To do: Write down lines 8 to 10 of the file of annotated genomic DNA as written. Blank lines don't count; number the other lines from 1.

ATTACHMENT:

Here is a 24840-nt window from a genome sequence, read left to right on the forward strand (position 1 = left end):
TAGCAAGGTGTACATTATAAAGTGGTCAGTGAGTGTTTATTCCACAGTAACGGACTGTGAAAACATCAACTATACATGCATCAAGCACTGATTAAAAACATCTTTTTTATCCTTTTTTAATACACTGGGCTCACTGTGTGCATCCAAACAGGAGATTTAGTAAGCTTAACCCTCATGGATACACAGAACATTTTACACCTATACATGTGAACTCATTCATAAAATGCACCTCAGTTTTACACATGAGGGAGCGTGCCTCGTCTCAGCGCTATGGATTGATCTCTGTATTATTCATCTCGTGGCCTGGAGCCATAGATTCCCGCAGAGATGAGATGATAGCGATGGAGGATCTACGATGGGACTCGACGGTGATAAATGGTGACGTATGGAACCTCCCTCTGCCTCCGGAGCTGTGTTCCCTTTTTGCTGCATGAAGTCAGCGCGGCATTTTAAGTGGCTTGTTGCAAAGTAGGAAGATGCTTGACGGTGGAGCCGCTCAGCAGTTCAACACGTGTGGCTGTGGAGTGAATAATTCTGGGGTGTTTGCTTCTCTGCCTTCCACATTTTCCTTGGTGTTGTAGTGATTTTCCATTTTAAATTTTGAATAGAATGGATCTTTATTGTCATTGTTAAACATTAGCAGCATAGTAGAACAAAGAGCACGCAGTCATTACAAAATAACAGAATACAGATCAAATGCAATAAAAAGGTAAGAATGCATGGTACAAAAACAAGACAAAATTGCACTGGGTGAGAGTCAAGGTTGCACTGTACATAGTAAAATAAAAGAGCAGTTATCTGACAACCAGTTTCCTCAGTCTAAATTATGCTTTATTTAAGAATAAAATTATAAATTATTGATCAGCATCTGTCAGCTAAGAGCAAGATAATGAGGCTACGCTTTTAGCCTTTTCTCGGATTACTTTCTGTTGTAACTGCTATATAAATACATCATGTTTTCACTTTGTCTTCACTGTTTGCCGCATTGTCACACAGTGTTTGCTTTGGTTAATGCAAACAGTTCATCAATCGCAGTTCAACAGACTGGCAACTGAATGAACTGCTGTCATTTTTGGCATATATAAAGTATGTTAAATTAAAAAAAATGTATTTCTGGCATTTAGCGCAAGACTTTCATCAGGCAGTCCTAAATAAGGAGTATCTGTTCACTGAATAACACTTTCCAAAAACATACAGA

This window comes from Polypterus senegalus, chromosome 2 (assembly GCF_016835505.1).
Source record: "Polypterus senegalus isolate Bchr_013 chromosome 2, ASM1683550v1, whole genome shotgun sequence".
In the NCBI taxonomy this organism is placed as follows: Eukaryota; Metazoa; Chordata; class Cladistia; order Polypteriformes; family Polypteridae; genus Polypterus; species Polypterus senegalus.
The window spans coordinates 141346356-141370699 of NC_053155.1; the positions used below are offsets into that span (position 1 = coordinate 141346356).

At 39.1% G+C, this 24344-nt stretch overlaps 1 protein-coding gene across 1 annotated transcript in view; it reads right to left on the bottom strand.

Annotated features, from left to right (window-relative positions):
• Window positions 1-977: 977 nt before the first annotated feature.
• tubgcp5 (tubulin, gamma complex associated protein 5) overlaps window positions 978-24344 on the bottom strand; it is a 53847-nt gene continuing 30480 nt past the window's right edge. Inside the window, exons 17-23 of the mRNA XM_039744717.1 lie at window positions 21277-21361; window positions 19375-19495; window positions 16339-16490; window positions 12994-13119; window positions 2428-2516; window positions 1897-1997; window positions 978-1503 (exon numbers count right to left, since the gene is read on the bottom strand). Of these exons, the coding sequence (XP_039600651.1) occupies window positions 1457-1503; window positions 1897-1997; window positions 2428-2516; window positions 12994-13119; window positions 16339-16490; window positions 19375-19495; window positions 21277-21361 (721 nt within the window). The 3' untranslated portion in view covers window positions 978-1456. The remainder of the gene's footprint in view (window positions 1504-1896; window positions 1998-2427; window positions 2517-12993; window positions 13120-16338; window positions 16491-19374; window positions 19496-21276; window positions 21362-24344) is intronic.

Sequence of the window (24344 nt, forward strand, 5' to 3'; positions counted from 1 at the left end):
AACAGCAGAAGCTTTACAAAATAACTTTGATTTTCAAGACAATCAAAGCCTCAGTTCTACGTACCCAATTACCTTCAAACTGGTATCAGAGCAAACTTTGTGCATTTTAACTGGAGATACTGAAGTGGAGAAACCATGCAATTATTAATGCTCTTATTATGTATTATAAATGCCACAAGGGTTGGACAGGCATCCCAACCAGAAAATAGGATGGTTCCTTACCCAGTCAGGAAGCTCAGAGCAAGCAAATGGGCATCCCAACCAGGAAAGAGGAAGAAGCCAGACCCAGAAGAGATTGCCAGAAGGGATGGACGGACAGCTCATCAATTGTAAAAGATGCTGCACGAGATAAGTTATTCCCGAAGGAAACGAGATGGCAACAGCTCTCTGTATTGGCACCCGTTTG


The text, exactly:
Annotated features, from left to right (window-relative positions):
• Window positions 1-977: 977 nt before the first annotated feature.
• tubgcp5 (tubulin, gamma complex associated protein 5) overlaps window positions 978-24344 on the bottom strand; it is a 53847-nt gene continuing 30480 nt past the window's right edge. Inside the window, exons 17-23 of the mRNA XM_039744717.1 lie at window positions 21277-21361; window positions 19375-19495; window positions 16339-16490; window positions 12994-13119; window positions 2428-2516; window positions 1897-1997; window positions 978-1503 (exon numbers count right to left, since the gene is read on the bottom strand). Of these exons, the coding sequence (XP_039600651.1) occupies window positions 1457-1503; window positions 1897-1997; window positions 2428-2516; window positions 12994-13119; window positions 16339-16490; window positions 19375-19495; window positions 21277-21361 (721 nt within the window). The 3' untranslated portion in view covers window positions 978-1456. The remainder of the gene's footprint in view (window positions 1504-1896; window positions 1998-2427; window positions 2517-12993; window positions 13120-16338; window positions 16491-19374; window positions 19496-21276; window positions 21362-24344) is intronic.